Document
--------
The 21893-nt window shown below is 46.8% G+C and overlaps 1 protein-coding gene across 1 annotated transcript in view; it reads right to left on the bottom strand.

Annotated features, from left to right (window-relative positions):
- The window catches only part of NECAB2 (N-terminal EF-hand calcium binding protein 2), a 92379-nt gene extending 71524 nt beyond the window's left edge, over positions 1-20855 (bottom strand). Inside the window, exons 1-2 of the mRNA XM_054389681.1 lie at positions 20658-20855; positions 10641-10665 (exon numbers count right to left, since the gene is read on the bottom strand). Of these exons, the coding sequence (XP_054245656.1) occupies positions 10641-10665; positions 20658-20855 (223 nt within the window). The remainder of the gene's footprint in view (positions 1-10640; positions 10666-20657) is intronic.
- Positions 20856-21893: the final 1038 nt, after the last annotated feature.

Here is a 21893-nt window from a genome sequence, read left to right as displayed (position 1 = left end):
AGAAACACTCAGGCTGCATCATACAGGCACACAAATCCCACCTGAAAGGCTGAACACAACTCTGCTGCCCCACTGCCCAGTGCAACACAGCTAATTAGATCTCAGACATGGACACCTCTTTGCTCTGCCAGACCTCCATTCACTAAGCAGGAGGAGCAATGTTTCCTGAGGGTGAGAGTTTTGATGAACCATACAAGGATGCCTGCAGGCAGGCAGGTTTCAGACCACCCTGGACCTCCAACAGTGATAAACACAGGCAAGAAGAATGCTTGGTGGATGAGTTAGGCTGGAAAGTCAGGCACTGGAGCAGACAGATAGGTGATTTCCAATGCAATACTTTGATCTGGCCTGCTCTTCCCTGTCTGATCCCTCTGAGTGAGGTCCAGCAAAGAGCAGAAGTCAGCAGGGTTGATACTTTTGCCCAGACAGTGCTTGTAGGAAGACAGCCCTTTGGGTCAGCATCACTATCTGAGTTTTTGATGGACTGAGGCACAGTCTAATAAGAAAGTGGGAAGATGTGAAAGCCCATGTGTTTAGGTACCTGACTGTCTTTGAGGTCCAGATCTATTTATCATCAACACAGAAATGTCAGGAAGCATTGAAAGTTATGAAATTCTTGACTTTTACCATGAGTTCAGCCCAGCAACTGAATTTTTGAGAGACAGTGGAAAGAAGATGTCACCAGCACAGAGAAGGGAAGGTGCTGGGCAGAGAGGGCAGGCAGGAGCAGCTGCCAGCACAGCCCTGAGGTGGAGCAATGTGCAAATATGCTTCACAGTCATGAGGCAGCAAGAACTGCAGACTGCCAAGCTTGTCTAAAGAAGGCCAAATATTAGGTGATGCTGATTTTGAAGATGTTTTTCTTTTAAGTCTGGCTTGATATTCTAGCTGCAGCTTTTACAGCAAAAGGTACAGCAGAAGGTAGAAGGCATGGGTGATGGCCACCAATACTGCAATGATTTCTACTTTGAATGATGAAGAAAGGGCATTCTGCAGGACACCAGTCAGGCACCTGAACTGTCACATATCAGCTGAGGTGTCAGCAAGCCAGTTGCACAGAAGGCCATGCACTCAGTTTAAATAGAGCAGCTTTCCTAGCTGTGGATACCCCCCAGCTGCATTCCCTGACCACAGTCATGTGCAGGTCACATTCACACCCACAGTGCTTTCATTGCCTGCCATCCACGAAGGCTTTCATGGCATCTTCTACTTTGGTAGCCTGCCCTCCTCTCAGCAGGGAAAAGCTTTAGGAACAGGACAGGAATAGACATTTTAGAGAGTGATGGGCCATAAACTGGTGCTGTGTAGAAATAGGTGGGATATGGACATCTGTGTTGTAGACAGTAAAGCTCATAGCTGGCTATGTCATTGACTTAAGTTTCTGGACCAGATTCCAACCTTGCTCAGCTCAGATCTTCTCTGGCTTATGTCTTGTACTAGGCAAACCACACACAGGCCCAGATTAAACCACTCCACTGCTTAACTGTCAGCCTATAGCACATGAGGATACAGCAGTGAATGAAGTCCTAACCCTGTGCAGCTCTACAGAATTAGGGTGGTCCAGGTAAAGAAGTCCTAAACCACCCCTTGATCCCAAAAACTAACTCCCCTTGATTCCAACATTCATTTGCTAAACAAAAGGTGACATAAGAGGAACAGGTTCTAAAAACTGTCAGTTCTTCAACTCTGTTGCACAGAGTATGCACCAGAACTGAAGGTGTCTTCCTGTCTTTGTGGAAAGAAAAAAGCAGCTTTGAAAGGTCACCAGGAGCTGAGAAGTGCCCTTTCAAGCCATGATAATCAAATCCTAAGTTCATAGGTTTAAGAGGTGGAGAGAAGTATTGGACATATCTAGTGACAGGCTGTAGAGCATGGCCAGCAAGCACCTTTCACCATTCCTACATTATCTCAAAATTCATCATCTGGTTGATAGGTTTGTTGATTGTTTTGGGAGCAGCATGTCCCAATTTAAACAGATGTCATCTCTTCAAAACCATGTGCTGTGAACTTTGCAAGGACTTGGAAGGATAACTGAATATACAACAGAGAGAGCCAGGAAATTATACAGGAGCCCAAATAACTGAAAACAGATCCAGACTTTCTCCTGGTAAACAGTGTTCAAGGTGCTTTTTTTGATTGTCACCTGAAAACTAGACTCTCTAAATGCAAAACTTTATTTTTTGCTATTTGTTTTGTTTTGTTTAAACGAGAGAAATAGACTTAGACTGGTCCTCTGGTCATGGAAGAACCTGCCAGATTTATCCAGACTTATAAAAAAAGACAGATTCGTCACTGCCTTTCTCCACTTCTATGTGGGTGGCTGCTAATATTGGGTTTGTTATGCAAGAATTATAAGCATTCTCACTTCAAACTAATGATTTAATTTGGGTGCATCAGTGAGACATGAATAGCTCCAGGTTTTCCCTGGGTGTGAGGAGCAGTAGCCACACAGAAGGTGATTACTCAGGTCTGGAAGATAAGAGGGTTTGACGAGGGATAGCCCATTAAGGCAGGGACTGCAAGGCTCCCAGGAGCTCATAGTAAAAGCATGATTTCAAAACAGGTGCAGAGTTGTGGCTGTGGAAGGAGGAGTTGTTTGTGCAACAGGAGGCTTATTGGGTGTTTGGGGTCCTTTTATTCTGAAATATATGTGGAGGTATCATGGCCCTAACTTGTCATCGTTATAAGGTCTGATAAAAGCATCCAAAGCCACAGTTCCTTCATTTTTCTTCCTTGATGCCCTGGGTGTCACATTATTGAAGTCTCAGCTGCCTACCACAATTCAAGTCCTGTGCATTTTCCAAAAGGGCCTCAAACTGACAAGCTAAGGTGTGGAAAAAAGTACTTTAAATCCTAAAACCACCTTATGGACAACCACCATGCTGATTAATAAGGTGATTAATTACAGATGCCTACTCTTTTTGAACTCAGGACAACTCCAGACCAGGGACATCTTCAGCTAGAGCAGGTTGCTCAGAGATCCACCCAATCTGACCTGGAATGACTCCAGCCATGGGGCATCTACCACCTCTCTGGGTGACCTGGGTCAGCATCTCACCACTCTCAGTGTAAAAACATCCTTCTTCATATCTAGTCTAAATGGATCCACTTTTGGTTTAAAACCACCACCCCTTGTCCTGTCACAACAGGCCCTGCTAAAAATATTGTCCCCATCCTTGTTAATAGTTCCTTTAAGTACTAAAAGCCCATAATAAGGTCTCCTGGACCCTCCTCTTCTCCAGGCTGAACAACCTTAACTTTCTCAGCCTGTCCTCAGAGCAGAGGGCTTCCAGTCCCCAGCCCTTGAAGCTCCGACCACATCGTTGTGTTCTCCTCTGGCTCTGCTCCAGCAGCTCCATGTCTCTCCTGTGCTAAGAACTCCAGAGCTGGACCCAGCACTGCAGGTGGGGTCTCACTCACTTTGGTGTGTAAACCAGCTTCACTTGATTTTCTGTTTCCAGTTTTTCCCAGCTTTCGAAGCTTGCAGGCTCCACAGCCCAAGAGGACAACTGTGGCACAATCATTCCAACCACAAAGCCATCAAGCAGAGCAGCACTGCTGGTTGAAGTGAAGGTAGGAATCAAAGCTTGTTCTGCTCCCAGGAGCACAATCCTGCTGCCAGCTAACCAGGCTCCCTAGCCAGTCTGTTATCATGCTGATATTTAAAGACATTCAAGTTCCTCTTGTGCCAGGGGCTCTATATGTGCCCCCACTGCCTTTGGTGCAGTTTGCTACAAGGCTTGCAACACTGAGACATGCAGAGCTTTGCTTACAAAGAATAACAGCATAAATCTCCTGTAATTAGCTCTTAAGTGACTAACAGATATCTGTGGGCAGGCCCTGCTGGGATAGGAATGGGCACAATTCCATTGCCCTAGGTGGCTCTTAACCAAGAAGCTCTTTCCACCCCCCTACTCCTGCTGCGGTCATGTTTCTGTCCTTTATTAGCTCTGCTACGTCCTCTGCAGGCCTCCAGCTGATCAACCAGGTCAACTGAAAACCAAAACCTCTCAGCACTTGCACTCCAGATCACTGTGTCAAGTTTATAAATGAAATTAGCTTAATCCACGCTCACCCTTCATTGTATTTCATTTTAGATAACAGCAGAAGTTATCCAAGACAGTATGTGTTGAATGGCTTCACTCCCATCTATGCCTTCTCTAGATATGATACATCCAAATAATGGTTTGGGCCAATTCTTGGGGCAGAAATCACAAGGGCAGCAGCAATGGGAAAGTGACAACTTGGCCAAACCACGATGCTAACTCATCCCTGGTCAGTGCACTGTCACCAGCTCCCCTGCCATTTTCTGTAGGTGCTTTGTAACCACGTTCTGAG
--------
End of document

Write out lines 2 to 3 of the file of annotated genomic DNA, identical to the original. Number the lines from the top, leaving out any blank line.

Annotated features, from left to right (window-relative positions):
- The window catches only part of NECAB2 (N-terminal EF-hand calcium binding protein 2), a 92379-nt gene extending 71524 nt beyond the window's left edge, over positions 1-20855 (bottom strand). Inside the window, exons 1-2 of the mRNA XM_054389681.1 lie at positions 20658-20855; positions 10641-10665 (exon numbers count right to left, since the gene is read on the bottom strand). Of these exons, the coding sequence (XP_054245656.1) occupies positions 10641-10665; positions 20658-20855 (223 nt within the window). The remainder of the gene's footprint in view (positions 1-10640; positions 10666-20657) is intronic.